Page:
A little meter that shows the big differences in charging plugs and cables

The Practical Meter shows you the nerdy truth about which USB thing charges which USB thing faster.

The brilliant thing about the Age of Almost-Universal USB Power (AAUUP) is you can get power from almost anywhere: a laptop, a wall plug, a portable battery backup, your car, maybe your bike—anywhere there's a little rectangular slot and a cable.

The tough thing about the AAUUP is that you are not aware of just exactly how much power is passing through to your phone or other device. Would you be better off charging through your laptop, right in front of you, or is it worth plugging directly into an AC plug? And does the cable that came with your Kindle work just as well as the one that's back at home? Maybe you don't think about this much, but you probably think about how stupid batteries are, every time your phone is dead.

Power nerds (and I am certainly one of them), take heart: the Practical Meter has arrived, fresh off a successful Kickstarter campaign ("successful" as in 16 times their goal). It works, and it will surprise you with just how different your myriad charging options can be.

Why isn't one USB just like another? The short version is that different device makers stick to different standards, and that gadgets sometimes ship with the cheapest cord or wall charger that will work for that particular device. The slightly longer version is how Practical Meter pitches itself: some computers send out power at entirely different magnitudes, and some cables have built-in circuits to carry as much juice as possible to your device. The really long version involves parsing the "Power" section of Wikipedia's page on the USB standard. With iOS 7 and Apple's certified cables, it gets even trickier.

All those differences are not small: they result in charging time differences that add up to hours. Hours in which you're waiting to call back your spouse and inform them that you're not dead in an alley. Always in fear of such a noir-ish fate, I backed the Practical Meter, received my unit last Friday, and have been playing "How many lights" ever since. Here is how it works.

You plug in the Practical Meter and, if you see a red light, that means there is some kind of power available. Good!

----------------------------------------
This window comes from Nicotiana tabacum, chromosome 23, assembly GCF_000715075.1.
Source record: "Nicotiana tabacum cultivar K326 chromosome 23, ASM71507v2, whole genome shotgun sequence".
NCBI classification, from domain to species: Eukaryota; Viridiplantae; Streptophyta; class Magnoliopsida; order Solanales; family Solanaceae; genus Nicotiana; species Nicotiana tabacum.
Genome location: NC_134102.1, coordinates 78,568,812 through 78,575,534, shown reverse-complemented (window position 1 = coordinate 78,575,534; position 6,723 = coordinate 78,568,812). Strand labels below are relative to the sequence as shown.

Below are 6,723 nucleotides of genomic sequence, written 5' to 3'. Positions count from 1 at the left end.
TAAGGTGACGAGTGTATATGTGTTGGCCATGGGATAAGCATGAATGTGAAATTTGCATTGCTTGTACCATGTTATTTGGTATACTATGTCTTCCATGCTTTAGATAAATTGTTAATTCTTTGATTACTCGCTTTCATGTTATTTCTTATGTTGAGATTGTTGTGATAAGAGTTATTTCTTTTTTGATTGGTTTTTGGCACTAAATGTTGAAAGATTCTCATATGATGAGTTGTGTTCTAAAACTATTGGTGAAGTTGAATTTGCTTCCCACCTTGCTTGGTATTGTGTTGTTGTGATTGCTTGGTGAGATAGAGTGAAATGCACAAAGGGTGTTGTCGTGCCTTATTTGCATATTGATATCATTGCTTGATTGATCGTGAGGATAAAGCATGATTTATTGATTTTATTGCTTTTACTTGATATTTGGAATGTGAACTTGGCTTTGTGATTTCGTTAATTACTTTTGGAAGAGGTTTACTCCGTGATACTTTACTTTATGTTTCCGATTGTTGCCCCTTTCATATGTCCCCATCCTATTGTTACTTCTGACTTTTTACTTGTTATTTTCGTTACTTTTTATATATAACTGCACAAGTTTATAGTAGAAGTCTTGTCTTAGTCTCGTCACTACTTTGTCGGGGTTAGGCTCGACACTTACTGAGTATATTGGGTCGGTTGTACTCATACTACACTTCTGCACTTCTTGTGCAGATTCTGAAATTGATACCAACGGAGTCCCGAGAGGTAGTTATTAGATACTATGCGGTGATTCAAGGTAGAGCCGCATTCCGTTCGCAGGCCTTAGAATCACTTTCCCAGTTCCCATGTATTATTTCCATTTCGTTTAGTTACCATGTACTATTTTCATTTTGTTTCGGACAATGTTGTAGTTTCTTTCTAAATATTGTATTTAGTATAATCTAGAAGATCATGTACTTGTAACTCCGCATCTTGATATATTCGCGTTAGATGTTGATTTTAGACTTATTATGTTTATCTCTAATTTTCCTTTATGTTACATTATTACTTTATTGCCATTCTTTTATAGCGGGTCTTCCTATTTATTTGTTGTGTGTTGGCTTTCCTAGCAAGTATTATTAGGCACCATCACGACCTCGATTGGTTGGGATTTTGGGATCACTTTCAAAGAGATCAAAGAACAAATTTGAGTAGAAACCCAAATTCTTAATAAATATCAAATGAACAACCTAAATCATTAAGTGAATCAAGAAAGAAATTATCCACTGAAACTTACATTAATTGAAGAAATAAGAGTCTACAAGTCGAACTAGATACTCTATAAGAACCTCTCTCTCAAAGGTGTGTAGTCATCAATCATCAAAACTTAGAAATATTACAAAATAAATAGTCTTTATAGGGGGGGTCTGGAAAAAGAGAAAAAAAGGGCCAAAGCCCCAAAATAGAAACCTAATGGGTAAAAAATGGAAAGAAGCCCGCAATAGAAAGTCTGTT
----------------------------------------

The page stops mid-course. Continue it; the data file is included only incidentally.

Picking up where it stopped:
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Power Meter, reporting for duty

Next, you plug a cable into the Practical Meter. The Meter team actually sells a fast charging cable that they ensure will pass along as much power as possible to your device (and which came with most of the Kickstarter rewards). Plug in that cable, then plug in your micro-USB, mini-USB, or 30-pin Apple device, and you will see how many watts are passing through, represented in blue LED bars. Most devices charge at between one to five watts; for those 6-10-watt charges, the first bar alternately blinks blue and red. Here are my USB headphones charging from my laptop.:

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Only two bars (watts), but maybe that's all these little guys need.

How different can a USB cable be? Funny you should ask. I have this little 6-inch white cable I like to carry around in the front pocket of my bag, for convenience's sake. Plugging it into the Practical Meter, it shows 2 watts passing from my ThinkPad to my HTC One. Plug in the Practical Meter's cable, and suddenly there are 4 watts. That's no small thing.

The same goes for the difference between laptops and wall plugs. An iPhone 5 plugged into my laptop garners 3 LED lights/watts:

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iPhone 5 charging off a laptop at sub-optimal speed.

Plugged into an official Apple wall charger and a standard AC plug, the phone draws 5 watts. Oddly enough, so does my HTC One, even from that same cruddy, tiny cable.

meter4_0.JPGPhoto by author.
When all else fails, plug your phone directly into the source.

You might have guessed that a straight wall plug gave off more charge than your laptop, but now you know—and you might also learn that your MacBook Pro charges at up to 10 watts, too, so an outlet isn't always necessary for your phones or tablets.

At $25, with fast-charge cable included, the Practical Meter is a tough sell to anyone who doesn't really have that many cables or laptops or phone or tablets, or care that much about having power on hand. For power and battery obsessives like your author, it is almost too much of a good thing. If you need me this weekend, I'll be counting a bunch of lights.

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